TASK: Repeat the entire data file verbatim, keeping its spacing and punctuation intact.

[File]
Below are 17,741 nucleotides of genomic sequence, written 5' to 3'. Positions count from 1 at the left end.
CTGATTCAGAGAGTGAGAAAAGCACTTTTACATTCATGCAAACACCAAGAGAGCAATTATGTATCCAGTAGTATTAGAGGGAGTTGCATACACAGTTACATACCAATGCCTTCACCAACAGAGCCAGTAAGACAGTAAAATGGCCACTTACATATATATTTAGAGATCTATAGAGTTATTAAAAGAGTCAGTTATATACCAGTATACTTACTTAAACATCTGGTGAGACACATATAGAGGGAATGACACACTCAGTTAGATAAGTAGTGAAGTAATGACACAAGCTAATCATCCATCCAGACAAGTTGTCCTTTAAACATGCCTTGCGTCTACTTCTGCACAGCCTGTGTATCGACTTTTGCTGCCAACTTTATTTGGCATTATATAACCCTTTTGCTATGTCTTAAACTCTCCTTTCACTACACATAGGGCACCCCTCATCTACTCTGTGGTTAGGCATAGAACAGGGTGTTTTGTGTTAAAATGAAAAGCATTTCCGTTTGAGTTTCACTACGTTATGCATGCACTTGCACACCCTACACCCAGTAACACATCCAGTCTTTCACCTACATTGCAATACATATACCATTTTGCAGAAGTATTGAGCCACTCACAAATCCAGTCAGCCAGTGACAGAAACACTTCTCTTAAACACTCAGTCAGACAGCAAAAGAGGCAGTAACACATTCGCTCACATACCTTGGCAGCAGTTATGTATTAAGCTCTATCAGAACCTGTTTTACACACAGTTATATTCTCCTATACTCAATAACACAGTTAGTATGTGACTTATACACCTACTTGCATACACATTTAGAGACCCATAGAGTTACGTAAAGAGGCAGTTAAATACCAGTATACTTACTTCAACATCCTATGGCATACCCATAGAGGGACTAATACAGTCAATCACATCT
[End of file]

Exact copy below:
Below are 17,741 nucleotides of genomic sequence, written 5' to 3'. Positions count from 1 at the left end.
CTGATTCAGAGAGTGAGAAAAGCACTTTTACATTCATGCAAACACCAAGAGAGCAATTATGTATCCAGTAGTATTAGAGGGAGTTGCATACACAGTTACATACCAATGCCTTCACCAACAGAGCCAGTAAGACAGTAAAATGGCCACTTACATATATATTTAGAGATCTATAGAGTTATTAAAAGAGTCAGTTATATACCAGTATACTTACTTAAACATCTGGTGAGACACATATAGAGGGAATGACACACTCAGTTAGATAAGTAGTGAAGTAATGACACAAGCTAATCATCCATCCAGACAAGTTGTCCTTTAAACATGCCTTGCGTCTACTTCTGCACAGCCTGTGTATCGACTTTTGCTGCCAACTTTATTTGGCATTATATAACCCTTTTGCTATGTCTTAAACTCTCCTTTCACTACACATAGGGCACCCCTCATCTACTCTGTGGTTAGGCATAGAACAGGGTGTTTTGTGTTAAAATGAAAAGCATTTCCGTTTGAGTTTCACTACGTTATGCATGCACTTGCACACCCTACACCCAGTAACACATCCAGTCTTTCACCTACATTGCAATACATATACCATTTTGCAGAAGTATTGAGCCACTCACAAATCCAGTCAGCCAGTGACAGAAACACTTCTCTTAAACACTCAGTCAGACAGCAAAAGAGGCAGTAACACATTCGCTCACATACCTTGGCAGCAGTTATGTATTAAGCTCTATCAGAACCTGTTTTACACACAGTTATATTCTCCTATACTCAATAACACAGTTAGTATGTGACTTATACACCTACTTGCATACACATTTAGAGACCCATAGAGTTACGTAAAGAGGCAGTTAAATACCAGTATACTTACTTCAACATCCTATGGCATACCCATAGAGGGACTAATACAGTCAATCACATCT